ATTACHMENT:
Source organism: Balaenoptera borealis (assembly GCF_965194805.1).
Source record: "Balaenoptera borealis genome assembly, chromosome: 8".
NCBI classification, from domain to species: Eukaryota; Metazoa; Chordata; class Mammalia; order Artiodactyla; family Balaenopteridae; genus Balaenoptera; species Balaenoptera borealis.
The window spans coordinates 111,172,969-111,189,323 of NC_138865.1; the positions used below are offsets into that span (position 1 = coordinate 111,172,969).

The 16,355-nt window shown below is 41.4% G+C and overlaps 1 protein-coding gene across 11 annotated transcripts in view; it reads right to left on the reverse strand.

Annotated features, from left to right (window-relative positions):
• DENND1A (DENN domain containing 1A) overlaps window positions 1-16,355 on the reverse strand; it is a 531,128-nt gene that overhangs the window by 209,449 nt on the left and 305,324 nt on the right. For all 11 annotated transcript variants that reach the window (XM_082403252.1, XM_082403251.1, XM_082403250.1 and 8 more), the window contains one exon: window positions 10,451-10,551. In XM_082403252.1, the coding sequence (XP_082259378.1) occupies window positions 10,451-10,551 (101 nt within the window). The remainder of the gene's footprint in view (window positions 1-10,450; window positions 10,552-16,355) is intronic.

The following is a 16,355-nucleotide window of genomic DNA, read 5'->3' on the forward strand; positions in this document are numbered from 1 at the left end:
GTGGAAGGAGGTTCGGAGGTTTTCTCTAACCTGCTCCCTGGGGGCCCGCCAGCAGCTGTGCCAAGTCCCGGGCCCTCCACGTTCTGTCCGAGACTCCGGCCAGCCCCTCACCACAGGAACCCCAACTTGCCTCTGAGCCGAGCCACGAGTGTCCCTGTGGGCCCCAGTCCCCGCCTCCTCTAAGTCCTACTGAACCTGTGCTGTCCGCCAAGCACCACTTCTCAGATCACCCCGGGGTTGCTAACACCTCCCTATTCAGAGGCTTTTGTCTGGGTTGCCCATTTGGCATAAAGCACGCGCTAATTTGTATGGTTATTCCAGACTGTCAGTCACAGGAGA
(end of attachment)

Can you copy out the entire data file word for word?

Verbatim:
Source organism: Balaenoptera borealis (assembly GCF_965194805.1).
Source record: "Balaenoptera borealis genome assembly, chromosome: 8".
NCBI classification, from domain to species: Eukaryota; Metazoa; Chordata; class Mammalia; order Artiodactyla; family Balaenopteridae; genus Balaenoptera; species Balaenoptera borealis.
The window spans coordinates 111,172,969-111,189,323 of NC_138865.1; the positions used below are offsets into that span (position 1 = coordinate 111,172,969).

The 16,355-nt window shown below is 41.4% G+C and overlaps 1 protein-coding gene across 11 annotated transcripts in view; it reads right to left on the reverse strand.

Annotated features, from left to right (window-relative positions):
• DENND1A (DENN domain containing 1A) overlaps window positions 1-16,355 on the reverse strand; it is a 531,128-nt gene that overhangs the window by 209,449 nt on the left and 305,324 nt on the right. For all 11 annotated transcript variants that reach the window (XM_082403252.1, XM_082403251.1, XM_082403250.1 and 8 more), the window contains one exon: window positions 10,451-10,551. In XM_082403252.1, the coding sequence (XP_082259378.1) occupies window positions 10,451-10,551 (101 nt within the window). The remainder of the gene's footprint in view (window positions 1-10,450; window positions 10,552-16,355) is intronic.

The following is a 16,355-nucleotide window of genomic DNA, read 5'->3' on the forward strand; positions in this document are numbered from 1 at the left end:
GTGGAAGGAGGTTCGGAGGTTTTCTCTAACCTGCTCCCTGGGGGCCCGCCAGCAGCTGTGCCAAGTCCCGGGCCCTCCACGTTCTGTCCGAGACTCCGGCCAGCCCCTCACCACAGGAACCCCAACTTGCCTCTGAGCCGAGCCACGAGTGTCCCTGTGGGCCCCAGTCCCCGCCTCCTCTAAGTCCTACTGAACCTGTGCTGTCCGCCAAGCACCACTTCTCAGATCACCCCGGGGTTGCTAACACCTCCCTATTCAGAGGCTTTTGTCTGGGTTGCCCATTTGGCATAAAGCACGCGCTAATTTGTATGGTTATTCCAGACTGTCAGTCACAGGAGA